With the day so full of mathy goodness, there wasn’t much time to take photos, but I did manage a few that you can see on my GDC09 set on Flickr.

Networking during breaks.

Networking during breaks.

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GDC 2009: Day 0

March 23rd, 2009 · No Comments

For the record, the Boeing 717 sucks! ok, ok, ok, probably it was just my seat that sucked, but here was the view out of my window.

717 Starboard Engine

717 Starboard Engine

All was good when I got to the hotel, though. Hotel Union Square is fantastic! Its close to everything, with an easy walk to the Moscone Center, Johnny Foley’s, Chinatown, and the BART station! Even the walk up the room was really cool. The hotel has a really hip decor. Although small by mid-western standards, its bigger than the room at the Straton last time, and I even have a desk and free wi-fi! These are big improvements.

After checking in and dumping my stuff off in the room, I met up with my fellow GDCers from JCCC and headed to lunch at Johnny Foley’s Irish Pub. It’s not quite the Claddagh, but its still really darn good. mmmm…. fish-n-chips and Guinness! Is there any better lunch than that?

Johnny Foleys Irish Pub

Johnny Foley's Irish Pub

After lunch, we still had some time to kill before registration, so we walked up to Chinatown (the touristy one, not the real one). Its nothing but one giant tourist trap, but its still cool. We looked around for Wang’s restaurant, but not luck. :( At least we didn’t have any run-ins with the Lords of Death or creepy guys with lights coming out of their heads.

Chinatown, SFCA

Chinatown, SFCA

Check-in was quick and easy, and now to get ready for tomorrow: Math for Game Programmers.

You can view more of my pictures at my GDC09 set on Flickr.

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Important Upcoming Public Hearings to Discuss Poker Legislation in SC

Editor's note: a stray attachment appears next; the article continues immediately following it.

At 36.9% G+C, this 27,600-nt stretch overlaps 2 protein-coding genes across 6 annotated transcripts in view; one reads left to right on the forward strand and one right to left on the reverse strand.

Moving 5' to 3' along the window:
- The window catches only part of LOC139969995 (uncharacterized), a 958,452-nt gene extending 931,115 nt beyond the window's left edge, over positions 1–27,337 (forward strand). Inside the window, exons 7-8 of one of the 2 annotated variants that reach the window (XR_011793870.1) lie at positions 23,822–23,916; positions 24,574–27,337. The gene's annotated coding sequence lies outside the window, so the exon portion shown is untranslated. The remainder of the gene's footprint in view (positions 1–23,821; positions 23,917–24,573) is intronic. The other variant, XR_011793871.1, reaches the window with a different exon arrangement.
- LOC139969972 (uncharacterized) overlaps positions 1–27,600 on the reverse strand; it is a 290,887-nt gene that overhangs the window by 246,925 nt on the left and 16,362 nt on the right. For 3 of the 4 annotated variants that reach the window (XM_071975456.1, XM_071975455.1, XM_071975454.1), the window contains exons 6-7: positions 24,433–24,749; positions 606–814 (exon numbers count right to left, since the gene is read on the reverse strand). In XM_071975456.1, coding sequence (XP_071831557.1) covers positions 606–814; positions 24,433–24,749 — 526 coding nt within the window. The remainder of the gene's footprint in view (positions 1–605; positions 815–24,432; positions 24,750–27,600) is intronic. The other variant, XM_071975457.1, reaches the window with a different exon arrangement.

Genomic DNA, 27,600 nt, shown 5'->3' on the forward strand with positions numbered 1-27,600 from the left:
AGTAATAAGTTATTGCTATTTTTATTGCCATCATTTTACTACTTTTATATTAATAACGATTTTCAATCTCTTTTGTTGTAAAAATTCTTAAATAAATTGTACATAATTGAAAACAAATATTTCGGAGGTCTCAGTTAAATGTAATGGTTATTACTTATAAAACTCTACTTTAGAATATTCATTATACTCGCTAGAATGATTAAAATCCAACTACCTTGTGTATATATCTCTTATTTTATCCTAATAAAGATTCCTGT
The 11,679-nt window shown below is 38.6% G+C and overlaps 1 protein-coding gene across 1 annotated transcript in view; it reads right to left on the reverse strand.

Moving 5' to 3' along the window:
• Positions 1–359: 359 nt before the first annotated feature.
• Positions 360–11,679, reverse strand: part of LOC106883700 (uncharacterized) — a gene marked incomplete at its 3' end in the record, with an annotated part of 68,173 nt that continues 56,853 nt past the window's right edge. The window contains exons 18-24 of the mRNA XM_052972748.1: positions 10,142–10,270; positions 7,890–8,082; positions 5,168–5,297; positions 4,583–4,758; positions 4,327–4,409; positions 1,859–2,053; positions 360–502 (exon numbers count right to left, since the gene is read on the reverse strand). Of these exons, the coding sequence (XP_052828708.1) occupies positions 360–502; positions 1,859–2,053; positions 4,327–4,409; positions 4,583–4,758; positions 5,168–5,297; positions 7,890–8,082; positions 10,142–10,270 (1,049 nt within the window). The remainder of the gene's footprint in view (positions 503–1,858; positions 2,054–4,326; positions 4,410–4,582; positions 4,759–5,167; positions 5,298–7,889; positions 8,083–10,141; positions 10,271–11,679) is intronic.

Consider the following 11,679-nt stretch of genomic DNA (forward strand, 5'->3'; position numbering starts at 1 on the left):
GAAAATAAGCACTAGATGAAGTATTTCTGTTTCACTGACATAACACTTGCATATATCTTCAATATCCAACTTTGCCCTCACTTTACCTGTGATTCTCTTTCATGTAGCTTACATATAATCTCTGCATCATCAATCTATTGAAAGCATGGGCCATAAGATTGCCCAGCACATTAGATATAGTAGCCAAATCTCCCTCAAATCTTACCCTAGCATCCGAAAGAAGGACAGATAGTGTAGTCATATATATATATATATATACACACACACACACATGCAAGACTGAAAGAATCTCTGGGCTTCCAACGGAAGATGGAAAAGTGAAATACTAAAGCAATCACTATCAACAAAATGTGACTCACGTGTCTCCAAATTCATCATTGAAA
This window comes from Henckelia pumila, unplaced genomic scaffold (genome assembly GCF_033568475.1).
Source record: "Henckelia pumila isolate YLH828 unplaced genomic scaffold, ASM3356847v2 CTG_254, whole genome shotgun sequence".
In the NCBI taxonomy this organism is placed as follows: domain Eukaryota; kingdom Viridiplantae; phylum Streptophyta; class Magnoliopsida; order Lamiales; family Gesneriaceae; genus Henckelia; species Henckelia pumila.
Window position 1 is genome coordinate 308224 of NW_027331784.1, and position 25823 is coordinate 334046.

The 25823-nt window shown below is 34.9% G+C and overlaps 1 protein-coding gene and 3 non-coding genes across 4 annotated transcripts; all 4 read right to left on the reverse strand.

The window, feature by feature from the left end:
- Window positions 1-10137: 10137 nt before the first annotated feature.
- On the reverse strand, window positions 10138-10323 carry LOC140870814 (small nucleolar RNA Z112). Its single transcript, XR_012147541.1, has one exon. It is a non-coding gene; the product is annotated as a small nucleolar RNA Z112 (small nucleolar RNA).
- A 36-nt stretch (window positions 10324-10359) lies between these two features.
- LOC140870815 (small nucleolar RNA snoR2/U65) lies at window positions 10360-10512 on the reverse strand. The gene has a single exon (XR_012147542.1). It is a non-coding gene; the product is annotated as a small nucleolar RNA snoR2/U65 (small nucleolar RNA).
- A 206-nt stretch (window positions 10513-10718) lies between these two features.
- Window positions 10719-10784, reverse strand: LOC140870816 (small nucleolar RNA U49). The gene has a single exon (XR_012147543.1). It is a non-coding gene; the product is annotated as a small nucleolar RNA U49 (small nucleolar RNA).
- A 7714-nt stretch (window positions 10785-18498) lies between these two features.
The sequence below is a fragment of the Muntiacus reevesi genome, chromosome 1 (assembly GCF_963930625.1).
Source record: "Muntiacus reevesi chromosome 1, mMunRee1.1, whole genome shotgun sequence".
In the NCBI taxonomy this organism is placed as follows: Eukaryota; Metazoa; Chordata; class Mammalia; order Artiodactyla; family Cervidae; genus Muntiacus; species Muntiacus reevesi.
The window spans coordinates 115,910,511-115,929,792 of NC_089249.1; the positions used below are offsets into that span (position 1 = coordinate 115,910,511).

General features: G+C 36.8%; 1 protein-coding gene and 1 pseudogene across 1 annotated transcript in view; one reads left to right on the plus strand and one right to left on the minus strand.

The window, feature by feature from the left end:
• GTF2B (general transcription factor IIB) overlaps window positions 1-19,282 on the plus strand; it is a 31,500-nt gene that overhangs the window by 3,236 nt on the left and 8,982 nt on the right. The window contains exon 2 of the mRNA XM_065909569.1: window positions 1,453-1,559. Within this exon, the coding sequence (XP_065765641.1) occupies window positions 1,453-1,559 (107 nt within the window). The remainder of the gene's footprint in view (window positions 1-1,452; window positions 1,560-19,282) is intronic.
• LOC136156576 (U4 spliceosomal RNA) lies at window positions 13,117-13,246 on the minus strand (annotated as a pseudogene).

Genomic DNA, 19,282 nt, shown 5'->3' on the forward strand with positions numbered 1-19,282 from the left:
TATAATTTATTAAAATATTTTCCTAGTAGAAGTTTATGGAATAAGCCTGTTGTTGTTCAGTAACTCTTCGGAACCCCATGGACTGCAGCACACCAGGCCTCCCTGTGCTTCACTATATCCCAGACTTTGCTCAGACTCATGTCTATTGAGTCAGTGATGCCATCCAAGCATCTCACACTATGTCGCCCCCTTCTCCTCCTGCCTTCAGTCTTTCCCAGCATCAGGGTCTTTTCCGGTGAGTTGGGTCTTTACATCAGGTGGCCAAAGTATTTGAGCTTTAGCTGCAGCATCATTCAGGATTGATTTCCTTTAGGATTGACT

March 19th, 2009 · No Comments

*** Please Forward, Post, or Blog Information to Interested Audiences *** We need as many South Carolina poker players as possible to attend two upcoming hearings on legislation important to all South Carolina poker players. Senate President Pro Tem Glenn McConnell will be holding two public hearings to discuss S535 a bill that would legalize home [...]

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Ulysses Update

March 8th, 2009 · No Comments

The Ulysses spacecraft is slowly dying, but its not quite finished yet! Its demise was slated for July 1, 2008, but even without its primary X-Band transmitter whose heatsink doubles as the heater for the fuel lines, its been surviving. Here’s the latest update on the health of the only spacecraft ever to explore the polar regions of the Sun.

Dear Ulysses colleagues,

Yesterday was mission day 6712 and we surpassed 400 days of S-band mission operations. Given that we thought the spacecraft would only survive a few months after the X-band transmitter failure on 15 January 2008, that’s pretty good going! The last month or so has seen a dramatic increase in data return. This is due in part to a request by NASA HQ for additional DSN coverage and also due to the fact that we can record and play back data again on board the spacecraft. That’s possible because the spacecraft-Earth distance is low enough to support a 1024 bps telemetry data rate at the moment (this situation will last until sometime in mid-March). I’ve attached a plot of our weekly data return percentages which clearly shows the recent improvements.